Rules of Composition | Leading Lines

November 18, 2010

in Dana Suggs

Post image for Rules of Composition | Leading Lines

Written by: Dana Suggs

Earlier this month, I was so fortunate to be able to go to the Dream Big Workshop in Dallas (and meet AMY AND ANGIE!  OMGosh!  😀  I actually got to TOUCH them!).  On Saturday, one of the lessons I gave during their time with me was on LEADING LINES.  (Not to be confused with leading ladies…..totally not the same thing.)

So what exactly are leading lines?

Definition: Leading lines are lines within an image that leads the eye to another point in the image, or occasionally, out of the image.

So there ya go!

Here is Dana’s definition:  anything that leads the viewer’s eyes and focus TOWARD the subject.  (I’m all smart and stuff.)

Here is an example:

At first, you may not even notice the lines.  Let me point them out to you in a wonderful, professional way:

I know, you’re jealous right?  (While I’m thinking of it, dear Santa…..WACOM TABLET!)

Anyway, here are the leading lines!  The red ones are the strongest in my opinion.  Your eye starts at that beautiful rock on her finger, then it naturally travels down her hand and down her arm to the beautiful couple!   But we have the lines from the brick walls leading your eye directly to the couple, then the lines from the building behind them….even the lines from their profiles leads the eye to the subject!   Almost like little sneaky neon signs saying “LOOK HERE”.

So, what can be a leading line?  Anything really, a tree line, stairs, body position, brick, fence, chairs, even people!  The list is endless as to what could potentially make a leading line.  We are limited only by our creativity.   Leading lines with a specific subject (like a person), you want to draw the focus TO THE SUBJECT.  But, if you don’t have a subject in the photo, you want to lead the viewer’s eye all over the photo!  Because I am mainly a portrait photographer, I want my leading lines to point TO the subject.  Here are some examples:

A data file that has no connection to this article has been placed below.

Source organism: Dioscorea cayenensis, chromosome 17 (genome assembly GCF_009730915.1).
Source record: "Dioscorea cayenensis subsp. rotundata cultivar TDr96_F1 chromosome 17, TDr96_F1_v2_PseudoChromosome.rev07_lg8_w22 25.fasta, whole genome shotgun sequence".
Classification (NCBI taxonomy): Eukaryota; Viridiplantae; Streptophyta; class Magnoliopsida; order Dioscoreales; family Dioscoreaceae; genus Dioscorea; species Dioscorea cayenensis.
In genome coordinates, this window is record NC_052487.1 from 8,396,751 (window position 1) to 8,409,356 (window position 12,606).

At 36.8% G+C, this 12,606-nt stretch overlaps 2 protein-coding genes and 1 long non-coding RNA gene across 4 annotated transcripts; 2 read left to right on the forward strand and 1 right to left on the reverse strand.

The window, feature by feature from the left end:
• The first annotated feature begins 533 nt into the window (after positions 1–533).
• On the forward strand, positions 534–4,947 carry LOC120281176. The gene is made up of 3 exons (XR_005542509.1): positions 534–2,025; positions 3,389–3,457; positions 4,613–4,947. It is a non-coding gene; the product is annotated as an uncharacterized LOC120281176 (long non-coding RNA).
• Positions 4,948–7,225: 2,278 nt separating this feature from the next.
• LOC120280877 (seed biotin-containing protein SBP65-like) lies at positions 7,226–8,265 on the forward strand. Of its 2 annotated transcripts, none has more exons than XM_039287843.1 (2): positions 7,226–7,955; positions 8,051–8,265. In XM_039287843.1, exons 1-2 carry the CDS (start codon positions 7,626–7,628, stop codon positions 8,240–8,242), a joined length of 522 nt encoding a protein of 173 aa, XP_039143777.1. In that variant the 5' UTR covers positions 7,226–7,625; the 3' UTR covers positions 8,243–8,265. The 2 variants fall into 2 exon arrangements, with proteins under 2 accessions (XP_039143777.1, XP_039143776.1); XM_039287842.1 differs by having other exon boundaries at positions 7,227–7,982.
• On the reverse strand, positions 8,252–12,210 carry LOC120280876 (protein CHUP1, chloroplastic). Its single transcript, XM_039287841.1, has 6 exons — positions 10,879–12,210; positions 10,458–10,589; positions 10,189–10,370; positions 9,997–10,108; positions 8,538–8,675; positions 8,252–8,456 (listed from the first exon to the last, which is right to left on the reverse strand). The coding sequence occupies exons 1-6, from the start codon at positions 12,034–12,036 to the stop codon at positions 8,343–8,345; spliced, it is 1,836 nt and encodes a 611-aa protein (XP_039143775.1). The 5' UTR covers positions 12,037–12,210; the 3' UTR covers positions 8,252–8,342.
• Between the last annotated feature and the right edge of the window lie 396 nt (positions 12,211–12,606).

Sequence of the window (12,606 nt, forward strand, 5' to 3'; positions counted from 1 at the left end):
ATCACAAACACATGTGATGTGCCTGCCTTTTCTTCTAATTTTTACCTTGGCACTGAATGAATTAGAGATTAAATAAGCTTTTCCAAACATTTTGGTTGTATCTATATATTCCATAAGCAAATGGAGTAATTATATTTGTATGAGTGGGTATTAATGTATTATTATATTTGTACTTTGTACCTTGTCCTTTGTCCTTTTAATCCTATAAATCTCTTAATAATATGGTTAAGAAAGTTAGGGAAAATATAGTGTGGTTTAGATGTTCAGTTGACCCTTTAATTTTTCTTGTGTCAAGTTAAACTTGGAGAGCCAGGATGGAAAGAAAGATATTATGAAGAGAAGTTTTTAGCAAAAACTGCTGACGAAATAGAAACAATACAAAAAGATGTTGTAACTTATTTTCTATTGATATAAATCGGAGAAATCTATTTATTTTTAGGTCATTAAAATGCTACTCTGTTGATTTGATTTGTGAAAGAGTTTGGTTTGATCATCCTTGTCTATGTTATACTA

Simple stairway.  Because there is a wall on either side of the stairs, your eye is naturally drawn TO the subject.

(I know, you are completely diggin’ my bumpy, squiggly lines.  Love the bumpy lines!)

Because her arm is high up on the pole (and we READ from left to right) it’s natural for our eyes to follow the arm down to the subject, so for this photo, her arm is the strongest leading line.

(OK, I’ll quit with the shaky lines…..I think you get it now.)

So, let’s see if you can identify the leading lines in these photos…

(Tricky….but keep looking…..her arms lead your eye RIGHT to her face!)

So there you go!  Easy-peasy!

And now that you know what leading lines are, the NEXT tutorial will be on how to properly use them!  Here is a sneak peek:

Dana is a contributor here at I Heart Faces and a professional photographer who calls Oklahoma home.  You can view her work on her beautiful blog, Facebook or at Dana’s Photography.

{ 25 comments… read them below or add one }

Hilary C July 10, 2014

Fabulous tutorial!!!


Ajit Kumar February 27, 2012



beautyoflife November 20, 2010

Thanks! I can’t wait for the next one… I think that will be even more helpful!


Angie November 20, 2010

Great #photography tutorial! —>Rules of Composition | Leadings Lines by @DanaSuds on @iheartfaces.


Vera November 19, 2010